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At Cornell, cluster of Pentium processors becomes a supercomputer

You may have a piece of a supercomputer on your desk -- that is, if you can get together with a few friends.

A project at Cornell University has linked a cluster of 256 Intel Pentium III microprocessors together to act as a supercomputer, the largest "tightly-coupled" system of its kind so far, using the largest hardware switch ever assembled and new control software written at Cornell. Most importantly, it may be the most cost-effective supercomputer around. Since the system is built entirely with off-the-shelf components, such a cluster could easily be built almost anywhere and used for many scientific and business applications, Cornell experts say.

"Just as your PC is getting cheaper, this is going to drive the price of supercomputing down," says David Lifka, associate director of the Cornell University Theory Center (CTC), which makes supercomputing facilities available to the university's scientists. "The thing that makes this machine special is that we used all commodity-based [off-the-shelf] components," Lifka said. "We can show that this machine is easy to replicate, for commercial, computer science and computational science applications."

The Cornell installation doesn't consist of a room full of desktop PCs, although in theory, Lifka says, the technology could be used to link all the desktop computers in an office for special number-crunching jobs. The machine, called the AC3 Velocity Cluster, is made up of 64 rack-mounted Dell Poweredge 6350 servers, each incorporating four Pentium III chips and running the Windows NT operating system. The servers are mounted in racks of eight and communicate with one another at 100 megabytes per second through a cLAN Cluster Switch made by the Giganet Corp. of Concord, Mass.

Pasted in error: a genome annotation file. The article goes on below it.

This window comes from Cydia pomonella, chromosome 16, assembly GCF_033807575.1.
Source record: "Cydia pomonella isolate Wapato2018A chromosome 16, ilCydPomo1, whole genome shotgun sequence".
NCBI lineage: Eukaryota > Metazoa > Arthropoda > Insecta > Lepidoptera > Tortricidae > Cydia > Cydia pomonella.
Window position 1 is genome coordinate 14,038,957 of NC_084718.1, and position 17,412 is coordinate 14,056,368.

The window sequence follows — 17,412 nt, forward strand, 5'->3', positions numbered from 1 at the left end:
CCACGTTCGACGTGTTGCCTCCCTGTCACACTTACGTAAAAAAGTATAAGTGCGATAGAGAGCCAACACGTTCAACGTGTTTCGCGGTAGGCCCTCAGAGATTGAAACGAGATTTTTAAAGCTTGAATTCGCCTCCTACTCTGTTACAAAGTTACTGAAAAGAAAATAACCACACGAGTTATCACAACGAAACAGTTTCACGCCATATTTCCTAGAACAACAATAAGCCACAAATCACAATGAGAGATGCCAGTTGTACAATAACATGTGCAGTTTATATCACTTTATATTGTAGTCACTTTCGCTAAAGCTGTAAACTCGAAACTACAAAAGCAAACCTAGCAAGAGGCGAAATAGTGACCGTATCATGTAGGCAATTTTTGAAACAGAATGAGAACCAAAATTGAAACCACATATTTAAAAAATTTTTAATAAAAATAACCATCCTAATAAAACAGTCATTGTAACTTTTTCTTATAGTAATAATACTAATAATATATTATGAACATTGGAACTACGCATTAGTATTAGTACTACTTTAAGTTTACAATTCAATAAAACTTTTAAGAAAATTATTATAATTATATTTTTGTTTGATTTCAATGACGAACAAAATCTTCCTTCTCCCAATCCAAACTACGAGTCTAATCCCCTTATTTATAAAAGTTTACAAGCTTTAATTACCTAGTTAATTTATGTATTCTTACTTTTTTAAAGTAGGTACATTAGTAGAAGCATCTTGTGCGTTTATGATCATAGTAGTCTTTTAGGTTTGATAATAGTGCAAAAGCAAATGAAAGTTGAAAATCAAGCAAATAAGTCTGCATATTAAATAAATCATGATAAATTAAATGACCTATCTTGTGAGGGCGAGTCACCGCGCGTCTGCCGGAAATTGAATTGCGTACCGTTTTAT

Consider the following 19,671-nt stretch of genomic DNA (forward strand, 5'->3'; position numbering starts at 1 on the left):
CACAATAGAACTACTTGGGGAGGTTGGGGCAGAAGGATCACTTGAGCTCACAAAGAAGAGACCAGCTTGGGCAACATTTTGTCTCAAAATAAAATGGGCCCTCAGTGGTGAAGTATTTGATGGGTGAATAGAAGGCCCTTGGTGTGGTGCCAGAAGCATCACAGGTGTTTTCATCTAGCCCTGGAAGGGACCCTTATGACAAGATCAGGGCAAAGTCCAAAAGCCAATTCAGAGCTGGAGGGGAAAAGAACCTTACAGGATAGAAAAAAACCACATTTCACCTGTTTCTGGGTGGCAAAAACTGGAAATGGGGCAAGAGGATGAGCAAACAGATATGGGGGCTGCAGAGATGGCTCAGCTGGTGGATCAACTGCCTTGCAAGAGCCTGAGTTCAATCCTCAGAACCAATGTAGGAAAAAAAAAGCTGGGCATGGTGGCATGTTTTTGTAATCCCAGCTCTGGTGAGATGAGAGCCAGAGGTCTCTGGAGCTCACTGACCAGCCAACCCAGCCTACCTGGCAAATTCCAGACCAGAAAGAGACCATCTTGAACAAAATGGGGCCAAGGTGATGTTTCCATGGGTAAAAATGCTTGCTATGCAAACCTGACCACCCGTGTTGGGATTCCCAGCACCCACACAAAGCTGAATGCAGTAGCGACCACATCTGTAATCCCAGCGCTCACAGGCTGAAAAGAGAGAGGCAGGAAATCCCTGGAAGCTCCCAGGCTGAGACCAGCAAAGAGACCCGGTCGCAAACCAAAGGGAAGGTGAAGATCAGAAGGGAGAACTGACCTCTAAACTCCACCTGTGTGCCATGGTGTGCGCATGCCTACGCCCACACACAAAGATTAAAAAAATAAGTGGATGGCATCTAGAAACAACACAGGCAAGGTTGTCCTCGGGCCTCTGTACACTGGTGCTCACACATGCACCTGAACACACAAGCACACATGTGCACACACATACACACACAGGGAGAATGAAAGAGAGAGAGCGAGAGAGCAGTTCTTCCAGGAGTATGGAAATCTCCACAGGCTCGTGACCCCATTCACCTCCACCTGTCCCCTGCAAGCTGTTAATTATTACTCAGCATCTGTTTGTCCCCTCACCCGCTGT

Jobs running on the system are managed by software called the Cluster ConNTroller, written at Cornell over the past two years. The software has been licensed for commercial use to MPI Software Technology Inc. of Starkville, Miss.

The resulting system runs at a speed of 122 gigaflops, a technical term meaning that it can perform 122 billion arithmatic operations per second while keeping track of the decimal point. The supercomputer that has been the centerpiece of CTC up to now, a parallel-processing IBM SP, runs at about 76 gigaflops, Lifka said.

Cluster systems can be assembled at a cost about one-fourth to one-fifth that of a traditional supercomputer, Lifka says.

At present the AC3 cluster system is in its early user testing phase, with about 20 Cornell research groups trying out applications they had previously run on the IBM supercomputer, including a hugely complex simulation of protein folding.

The cluster project is the result of a collaboration with Dell, Intel, Microsoft and Giganet, all members of CTC's Advanced Cluster Computing Consortium (AC3 ), established to bring together businesses, higher-education institutions and government agencies interested in the further development of cluster computing. AC3 also includes 15 members from the software industry. Consortium members will receive technology briefings, training and consulting services from Cornell's Cluster Computing Solutions Group, which can provide assistance in planning commercial off-the-shelf systems.


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